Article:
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If you have any medical questions or concerns, please talk to your healthcare provider. The articles on Health Guide are underpinned by peer-reviewed research and information drawn from medical societies and governmental agencies. However, they are not a substitute for professional medical advice, diagnosis, or treatment.
We’ve all gotten those spam emails or pop-up men’s health ads promising virility and stronger erections—and when you have erectile dysfunction (ED), you might feel desperate to try anything. That’s understandable, but don’t be fooled. Knockoff, unlicensed products that promise the same results as Viagra are risky. At best, they just don’t work, and at worst, they can be dangerous.
Kamagra Oral Jelly is one such product that’s not approved in the U.S. and may carry the same risks as any unlicensed Viagra-like product. Let’s look at what this product is, why taking it isn’t a good idea, and reliable treatment options we recommend instead.
What is Kamagra Oral Jelly?
According to its website, Kamagra is a company based in Hungary that sells multiple products that they claim function the same way as popular phosphodiesterase-5 (PDE5) inhibitors, the drugs most commonly used to treat erectile dysfunction. Sildenafil (brand name Viagra; see Important Safety Information), tadalafil (brand name Cialis; see Important Safety Information), and vardenafil (brand name Levitra) are all examples of PDE5 inhibitors.
Kamagra claims that their Kamagra Oral Jelly product is an edible formulation containing sildenafil citrate, the same active ingredient in Viagra. They claim that it’s manufactured by Ajanta Pharma Ltd, a pharmaceutical company based in India.
We cannot verify these claims since there’s no research behind this product (nor any of the products sold by Kamagra). No studies exist on these formulations and they are not approved or available in the United States or the United Kingdom (Jackson, 2010).
While you might be able to buy them in Europe, that doesn’t mean that any of the local countries’ medical boards approve of these products.
We know–the medical system can sometimes feel overly bureaucratic. You just want easy access to products that can help you overcome a troubling issue like ED. If the company claims it contains the same active ingredient as Viagra, what’s the harm in trying it? Here’s why it’s not a good idea.
Why you shouldn’t take Kamagra Oral Jelly to treat your ED
So, let’s say Kamagra Oral Jelly does contain sildenafil citrate, as it claims. Even if that’s true, there’s no way to know what else might be in it because it’s an unlicensed, unregulated product.
The same can be said of any medication sold over the internet by an unlicensed distributor.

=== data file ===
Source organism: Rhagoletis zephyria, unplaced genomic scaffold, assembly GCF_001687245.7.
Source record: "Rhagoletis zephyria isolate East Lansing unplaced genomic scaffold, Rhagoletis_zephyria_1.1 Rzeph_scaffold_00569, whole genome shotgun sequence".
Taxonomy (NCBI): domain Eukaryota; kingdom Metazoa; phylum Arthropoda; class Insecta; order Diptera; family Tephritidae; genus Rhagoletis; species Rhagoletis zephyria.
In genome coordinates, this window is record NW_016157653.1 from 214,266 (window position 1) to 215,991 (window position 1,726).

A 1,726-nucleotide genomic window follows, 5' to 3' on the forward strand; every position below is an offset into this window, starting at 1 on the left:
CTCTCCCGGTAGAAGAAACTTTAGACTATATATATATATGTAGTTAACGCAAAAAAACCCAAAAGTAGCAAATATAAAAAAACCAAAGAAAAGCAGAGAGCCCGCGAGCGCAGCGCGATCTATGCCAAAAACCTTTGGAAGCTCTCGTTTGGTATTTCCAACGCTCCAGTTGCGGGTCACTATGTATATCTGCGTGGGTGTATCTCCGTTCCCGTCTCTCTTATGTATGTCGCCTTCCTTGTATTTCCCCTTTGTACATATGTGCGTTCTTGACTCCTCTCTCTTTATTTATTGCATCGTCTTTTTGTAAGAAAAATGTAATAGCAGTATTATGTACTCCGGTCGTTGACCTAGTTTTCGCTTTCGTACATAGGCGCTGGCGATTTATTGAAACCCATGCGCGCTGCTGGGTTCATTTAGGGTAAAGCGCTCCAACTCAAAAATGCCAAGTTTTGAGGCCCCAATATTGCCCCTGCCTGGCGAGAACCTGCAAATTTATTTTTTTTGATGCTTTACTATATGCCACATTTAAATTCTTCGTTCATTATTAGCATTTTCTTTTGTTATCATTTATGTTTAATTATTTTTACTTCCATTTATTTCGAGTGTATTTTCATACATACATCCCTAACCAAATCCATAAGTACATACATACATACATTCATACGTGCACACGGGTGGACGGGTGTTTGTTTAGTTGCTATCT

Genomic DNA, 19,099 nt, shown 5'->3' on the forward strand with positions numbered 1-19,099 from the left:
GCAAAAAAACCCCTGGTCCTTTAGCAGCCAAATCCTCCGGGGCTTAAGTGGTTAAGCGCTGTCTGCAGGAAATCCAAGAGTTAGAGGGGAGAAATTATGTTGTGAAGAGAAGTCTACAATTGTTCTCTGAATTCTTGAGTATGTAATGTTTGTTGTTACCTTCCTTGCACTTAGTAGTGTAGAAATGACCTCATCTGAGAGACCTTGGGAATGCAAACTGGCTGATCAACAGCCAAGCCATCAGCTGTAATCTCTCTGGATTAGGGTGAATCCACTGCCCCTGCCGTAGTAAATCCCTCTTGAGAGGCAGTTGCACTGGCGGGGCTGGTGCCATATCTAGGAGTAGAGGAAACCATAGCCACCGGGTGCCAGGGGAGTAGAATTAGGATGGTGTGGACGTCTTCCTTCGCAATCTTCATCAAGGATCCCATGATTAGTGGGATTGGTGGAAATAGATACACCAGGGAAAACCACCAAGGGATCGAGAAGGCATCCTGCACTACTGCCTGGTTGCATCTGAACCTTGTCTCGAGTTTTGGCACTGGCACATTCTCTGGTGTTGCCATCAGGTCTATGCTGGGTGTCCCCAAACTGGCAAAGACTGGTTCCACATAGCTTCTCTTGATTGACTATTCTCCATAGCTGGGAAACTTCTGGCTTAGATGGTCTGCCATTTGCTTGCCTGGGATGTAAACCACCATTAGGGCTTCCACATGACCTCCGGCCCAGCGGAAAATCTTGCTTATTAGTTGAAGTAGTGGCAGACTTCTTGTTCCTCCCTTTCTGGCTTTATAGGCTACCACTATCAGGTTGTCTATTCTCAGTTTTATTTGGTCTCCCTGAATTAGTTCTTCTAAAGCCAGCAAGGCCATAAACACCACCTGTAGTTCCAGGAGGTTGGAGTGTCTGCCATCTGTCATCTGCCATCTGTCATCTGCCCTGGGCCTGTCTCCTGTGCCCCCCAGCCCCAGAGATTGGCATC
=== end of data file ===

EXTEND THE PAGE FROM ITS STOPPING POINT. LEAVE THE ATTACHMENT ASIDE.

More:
In fact, it’s estimated that as much as 90% of drugs sold over the internet are counterfeit, with PDE5 inhibitors in the lead. Most of the faux Viagra drugs sold online contain far less sildenafil than they claim (for example, one investigation found a product containing 30 mg of sildenafil when they’d claimed it had 100 mg). Some don’t contain any sildenafil at all and may just be repackaged acetaminophen (brand name Tylenol) or other medications. Worst of all, many investigations have found dangerous substances added to these drugs, such as (Jackson, 2010):
- Talcum powder
- Printer ink
The real danger in buying Kamagra Oral Jelly or any other drug over the internet without a prescription is you simply don’t know what might be in it. Side effects and possible allergic reactions are unpredictable and can be dangerous. And you don’t know which other medications you should avoid while taking it, as a hidden ingredient in the internet drug might interact with a medication you’re currently taking.
Plus, erection problems are often the first sign of a more serious medical condition, such as hypertension (high blood pressure), so it’s important to speak with a licensed healthcare provider if you’re having trouble getting and maintaining an erection rather than trying out a medication you find online (Hernández-Cerda, 2020).
Bottom line: The risks of taking these meds are very real and potentially deadly.
Recommended treatment options for erectile dysfunction
While we can’t recommend taking Kamagra Oral Jelly or any other drugs purchased online from an unlicensed pharmacy, there are many safe and effective options for treating your erectile dysfunction.
The real-deal PDE5 inhibitors are effective, safe, and well-tolerated by most patients.
Here’s how these work to improve erections: PDE5 is an enzyme that breaks down a chemical called cyclic guanosine monophosphate (cGMP). cGMP causes the blood vessels in the penis to relax. When PDE5 is blocked by PDE5 inhibitors, cGMP increases, causing more blood to flow into the penis. More blood flow to the penis makes for stronger erections (Dhaliwal, 2020).
There are four main types of PDE5 inhibitors.
Sildenafil is the generic name for Viagra. It is also marketed as Revatio (see Important Safety Information), but that brand name is only FDA-approved for a condition called pulmonary arterial hypertension (FDA, 2007). At the highest dose (100 mg), sildenafil is effective in 84% of patients. It works within 30–60 minutes of taking it, and it’s best if you don’t take it with a heavily fatty meal (Hatzimouratidis, 2010).
Cialis is the brand name for tadalafil. This drug works similarly to sildenafil, but it has a longer half-life, which means that it lasts for longer in the body (15-17.5 hours hours vs. 4–6 hours with sildenafil). It should be taken 30 minutes to two hours before sexual activity (Gong, 2017).